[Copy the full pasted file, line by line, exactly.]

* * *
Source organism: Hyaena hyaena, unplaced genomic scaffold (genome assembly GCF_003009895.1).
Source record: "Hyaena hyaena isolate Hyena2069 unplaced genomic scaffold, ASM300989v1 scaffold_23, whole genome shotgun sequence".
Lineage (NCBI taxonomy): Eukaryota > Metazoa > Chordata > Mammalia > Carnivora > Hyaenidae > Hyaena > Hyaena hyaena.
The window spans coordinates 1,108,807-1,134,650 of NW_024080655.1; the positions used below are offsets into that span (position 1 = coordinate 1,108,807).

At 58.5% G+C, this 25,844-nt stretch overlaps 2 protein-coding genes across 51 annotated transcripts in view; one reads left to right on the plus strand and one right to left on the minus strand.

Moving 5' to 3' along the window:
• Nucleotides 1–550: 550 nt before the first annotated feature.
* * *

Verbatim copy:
Source organism: Hyaena hyaena, unplaced genomic scaffold (genome assembly GCF_003009895.1).
Source record: "Hyaena hyaena isolate Hyena2069 unplaced genomic scaffold, ASM300989v1 scaffold_23, whole genome shotgun sequence".
Lineage (NCBI taxonomy): Eukaryota > Metazoa > Chordata > Mammalia > Carnivora > Hyaenidae > Hyaena > Hyaena hyaena.
The window spans coordinates 1,108,807-1,134,650 of NW_024080655.1; the positions used below are offsets into that span (position 1 = coordinate 1,108,807).

At 58.5% G+C, this 25,844-nt stretch overlaps 2 protein-coding genes across 51 annotated transcripts in view; one reads left to right on the plus strand and one right to left on the minus strand.

Moving 5' to 3' along the window:
• Nucleotides 1–550: 550 nt before the first annotated feature.